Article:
Often, the jump pilot is asked to fly a wind drift indicator (WDI or "streamer") pass, especially before student operations. Fly into the wind, over the target, just as you would a normal jump run. You'll be given corrections by verbal or hand signals to correct left or right, usually in increments of five degrees. Once the jumper throws the WDI, close the door, do a quick 90-degree turn (watch the G's, as the jumpmaster is kneeling; it doesn't amuse your other "occupants" either), level off, and look for the WDI. Make sure the spotter sees it, too, then scan for traffic regularly, beginning a climb to your next altitude but making an effort to position the aircraft so that the jumper sees the WDI until it lands. He or she should then give you a jump run to use.
On jump run, attempt to keep the wings level and airspeed at 80-85 mph since many spotters use the plane as a reference. If you've made the ticket altitude when they climb out, that's all one can ask for. The aircraft is going to descend if you maintain the same airspeed during the climbout; adding power in an attempt to hold the altitude is frequently done with experienced loads, but it can cause difficulties when students are trying to climb outside. Use the aileron to keep the wings level, and try to keep the ball centered. Careful! The left rudder closes the jump door, which is not nice to do with four outside on the step trying to launch a formation, a static line student hanging from the strut, three or four people on a Level I AFF jump, or a tandem pair with video exiting as the door slams down on them.
-Flight Planning: Think about what positions over the ground you want to be in at specific altitudes. The military refers to this sort of thing as "backwards planning." Where do you want to be when the load exits? The answer: Over the exit point (or spot) at the altitude on the ticket. Where do you want to be when you turn onto jump run? You should be a couple of hundred yards short of the pea gravel or other target, at ticket altitude, flying over the peas, into the wind, toward the spot.
-Flat Turns: Jumpers definitely do not want a coordinated check ride-style turn. Corrections while a jumper is spotting are made with the rudder, not the yoke. You'll only get about 15-20 degrees out of the rudder before you eventually have to use an aileron, but that should tell you that the jumper's idea of where the run should be doesn't coincide with your own.
-Jump Door: You--the jump pilot--should be the one to operate it, unless you trust the jumper who is opening it and are sure he or she knows how. The Feds say the pilot has to do it, though. Open the door at approximately 90 mph or less; try not to open it above 120 mph or you may buy an airplane and possibly get to make your first freefall. Close it by briskly pushing on the left rudder pedal. Make sure a jumper, static line or seat belt isn't in the way.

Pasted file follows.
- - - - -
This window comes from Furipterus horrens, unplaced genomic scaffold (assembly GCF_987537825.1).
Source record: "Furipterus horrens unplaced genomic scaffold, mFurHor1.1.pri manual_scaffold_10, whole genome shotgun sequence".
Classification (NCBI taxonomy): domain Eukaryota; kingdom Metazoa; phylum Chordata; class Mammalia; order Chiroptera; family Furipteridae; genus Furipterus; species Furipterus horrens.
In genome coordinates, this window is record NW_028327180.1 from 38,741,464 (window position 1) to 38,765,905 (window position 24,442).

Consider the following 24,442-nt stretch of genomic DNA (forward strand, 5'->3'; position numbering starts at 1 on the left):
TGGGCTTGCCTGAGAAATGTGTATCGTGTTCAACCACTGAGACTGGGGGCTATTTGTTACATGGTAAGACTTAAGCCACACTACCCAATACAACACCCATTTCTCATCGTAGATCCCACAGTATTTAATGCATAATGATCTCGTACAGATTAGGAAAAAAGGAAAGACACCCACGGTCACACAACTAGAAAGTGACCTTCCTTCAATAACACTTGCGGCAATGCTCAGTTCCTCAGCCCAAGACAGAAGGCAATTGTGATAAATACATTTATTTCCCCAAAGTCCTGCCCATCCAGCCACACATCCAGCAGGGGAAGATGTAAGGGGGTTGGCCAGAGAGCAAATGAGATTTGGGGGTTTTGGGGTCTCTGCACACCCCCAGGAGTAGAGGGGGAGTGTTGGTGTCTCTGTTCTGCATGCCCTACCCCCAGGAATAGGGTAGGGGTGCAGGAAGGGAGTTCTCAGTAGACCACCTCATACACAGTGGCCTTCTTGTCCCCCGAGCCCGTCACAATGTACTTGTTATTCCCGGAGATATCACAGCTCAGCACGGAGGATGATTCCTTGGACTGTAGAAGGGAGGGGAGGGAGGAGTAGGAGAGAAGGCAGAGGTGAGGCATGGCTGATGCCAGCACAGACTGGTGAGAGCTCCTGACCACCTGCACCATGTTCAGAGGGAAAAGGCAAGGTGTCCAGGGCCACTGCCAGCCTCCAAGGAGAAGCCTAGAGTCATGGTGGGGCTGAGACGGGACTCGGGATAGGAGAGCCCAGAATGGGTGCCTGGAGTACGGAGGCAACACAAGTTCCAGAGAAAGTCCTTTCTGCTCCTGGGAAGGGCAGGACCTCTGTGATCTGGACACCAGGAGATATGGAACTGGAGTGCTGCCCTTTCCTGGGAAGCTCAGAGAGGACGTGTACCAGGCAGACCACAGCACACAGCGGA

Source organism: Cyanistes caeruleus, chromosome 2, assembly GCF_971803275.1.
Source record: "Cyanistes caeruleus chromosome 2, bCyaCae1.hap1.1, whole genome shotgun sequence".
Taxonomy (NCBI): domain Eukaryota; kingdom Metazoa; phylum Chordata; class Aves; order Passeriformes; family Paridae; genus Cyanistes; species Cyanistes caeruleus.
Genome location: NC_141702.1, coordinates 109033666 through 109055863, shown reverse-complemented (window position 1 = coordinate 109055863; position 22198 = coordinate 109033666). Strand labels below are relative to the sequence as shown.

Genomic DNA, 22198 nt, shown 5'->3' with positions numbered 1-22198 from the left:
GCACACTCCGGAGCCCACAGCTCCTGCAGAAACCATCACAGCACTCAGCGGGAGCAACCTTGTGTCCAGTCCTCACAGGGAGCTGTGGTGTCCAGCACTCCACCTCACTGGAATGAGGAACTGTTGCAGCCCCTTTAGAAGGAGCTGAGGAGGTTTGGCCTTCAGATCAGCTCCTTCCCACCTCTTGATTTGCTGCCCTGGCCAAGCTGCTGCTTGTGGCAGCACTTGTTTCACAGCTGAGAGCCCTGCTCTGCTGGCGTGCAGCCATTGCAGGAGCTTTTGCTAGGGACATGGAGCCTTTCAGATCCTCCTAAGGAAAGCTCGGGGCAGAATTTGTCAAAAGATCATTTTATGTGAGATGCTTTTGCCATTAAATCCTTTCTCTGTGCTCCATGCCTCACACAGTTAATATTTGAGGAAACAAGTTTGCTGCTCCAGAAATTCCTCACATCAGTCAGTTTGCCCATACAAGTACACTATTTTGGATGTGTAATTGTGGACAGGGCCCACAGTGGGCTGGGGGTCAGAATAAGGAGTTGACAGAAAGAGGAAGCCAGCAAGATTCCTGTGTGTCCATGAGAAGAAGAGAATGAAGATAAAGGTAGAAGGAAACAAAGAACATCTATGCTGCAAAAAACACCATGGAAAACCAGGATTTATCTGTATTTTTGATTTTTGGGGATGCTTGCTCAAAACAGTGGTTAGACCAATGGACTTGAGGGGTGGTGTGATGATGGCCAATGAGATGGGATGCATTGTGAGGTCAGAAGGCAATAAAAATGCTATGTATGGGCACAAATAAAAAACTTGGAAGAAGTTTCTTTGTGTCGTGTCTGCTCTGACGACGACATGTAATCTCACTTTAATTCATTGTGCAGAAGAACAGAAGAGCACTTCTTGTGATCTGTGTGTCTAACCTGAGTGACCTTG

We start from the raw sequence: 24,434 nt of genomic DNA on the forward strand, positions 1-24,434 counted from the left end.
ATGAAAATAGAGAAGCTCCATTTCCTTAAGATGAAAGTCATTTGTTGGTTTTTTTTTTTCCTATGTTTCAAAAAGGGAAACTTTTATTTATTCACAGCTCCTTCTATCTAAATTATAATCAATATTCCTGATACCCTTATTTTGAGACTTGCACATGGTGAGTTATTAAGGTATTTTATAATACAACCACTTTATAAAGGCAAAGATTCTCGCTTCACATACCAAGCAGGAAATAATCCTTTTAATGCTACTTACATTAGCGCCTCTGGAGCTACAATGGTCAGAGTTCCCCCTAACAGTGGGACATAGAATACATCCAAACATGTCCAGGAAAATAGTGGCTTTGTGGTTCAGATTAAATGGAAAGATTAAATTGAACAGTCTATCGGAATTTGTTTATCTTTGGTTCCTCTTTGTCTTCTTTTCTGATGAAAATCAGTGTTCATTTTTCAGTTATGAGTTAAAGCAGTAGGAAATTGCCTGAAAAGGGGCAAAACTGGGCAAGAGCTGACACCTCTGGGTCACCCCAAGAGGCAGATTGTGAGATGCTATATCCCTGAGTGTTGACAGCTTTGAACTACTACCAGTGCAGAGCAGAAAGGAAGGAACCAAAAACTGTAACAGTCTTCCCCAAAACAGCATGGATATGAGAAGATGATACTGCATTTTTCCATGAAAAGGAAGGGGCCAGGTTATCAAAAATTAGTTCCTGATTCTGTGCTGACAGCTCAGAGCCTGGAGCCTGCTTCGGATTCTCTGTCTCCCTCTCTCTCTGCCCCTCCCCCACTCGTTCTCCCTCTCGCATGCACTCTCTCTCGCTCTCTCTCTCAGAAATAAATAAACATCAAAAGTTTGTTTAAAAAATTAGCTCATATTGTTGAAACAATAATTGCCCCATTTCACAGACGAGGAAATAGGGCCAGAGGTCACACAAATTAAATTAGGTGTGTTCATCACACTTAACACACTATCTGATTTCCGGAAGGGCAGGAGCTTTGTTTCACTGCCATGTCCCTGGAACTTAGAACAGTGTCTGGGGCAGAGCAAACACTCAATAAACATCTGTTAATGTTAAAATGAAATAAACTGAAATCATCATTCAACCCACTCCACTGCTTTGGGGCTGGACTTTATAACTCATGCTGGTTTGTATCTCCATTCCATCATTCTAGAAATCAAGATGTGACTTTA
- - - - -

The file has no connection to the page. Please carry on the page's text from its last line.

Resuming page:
-Students (Static line, freefall, AFF, and Tandem): All students should exit no lower than 3,000 feet or above. At the Palatka Parachute Center, static line jumps are from 3,500 feet AGL, student freefalls are from 3,500-9,500 feet, tandems from 10,500, and AFF jumps all from 11,500 or better with Cessnas. With students, it also helps to get the airspeed down to 70-80 for the actual climbout, then allow the nose to drop slightly and accelerate to 80-90 mph or so as they go.
On instructional jumps, make right-hand orbits for static line and freefall students, allowing the jumpmaster (JM) to observe the student during exit and freefall before closing the door. At higher altitudes (7,500 feet), the jumpmaster will normally follow the student out.
Always check to see that a student jumper's static line is connected prior to opening the door on jump run. The JM shouldn't mind your backing him/her up.
AFF jumps leave as a group, one or two JM's, the student, and possibly a video person. Tandem pairs are attached to each other, though there may be video or still camera folks or a qualified jumper going along to observe.
CRW stands for canopy relative work. These folks get out of the airplane and open their canopies immediately, then maneuver their canopies in order to hook up with each other. They may want no "cut" (or power reduction) for exit but rather a higher airspeed. CRW jumpers may also ask for a downwind or crosswind jump run. Okay, fine, no sweat. You might wish to orbit them at a safe distance until they are down below 3,000 feet to watch out for other aircraft (or to locate them when they inadvertently land off the airport).
-Demos: Timing is everything during an exhibition skydive. You're normally doing a paid demonstration jump within a specific time frame, so get wherever you need to be early; allow for a slower climb if you've got more fuel on board than usual.
Because many demos are in high-traffic areas, a little extra vigilance is often the hot tip. You may wish to circle the drop area until all jumpers are on the ground. You'll sometimes have an abnormally high amount of radio traffic and have to switch frequencies a lot more, so the workload is usually greater in a demo situation than on an average load at the DZ.
There's lots to disagree with in this article, and we'll probably hear about it quickly enough. But this information represents just one method of jump flying that has proven itself to be moderately successful for the last eighteen years. However, the author is certainly neither old enough nor bold enough to ignore good advice -- especially about flying. Thanks for tunin' in!
USPA National Director Don Yahrling, D-4077, is an FAA commercial pilot, with ASMEL, Instrument, CFI and DC-3 type ratings. He's been skydiving since 1967, flying jumpers since 1976, and is also a Master parachute rigger. Yahrling holds USPA's conventional and AFF Instructor/ Examiner ratings, working since 1989 as Director of the AFF Jumpmaster and Instructor Certification Course and has served on USPA's board as a member of the Safety and Training Committee. This article originally appeared in the April 1995 issue of Parachutist.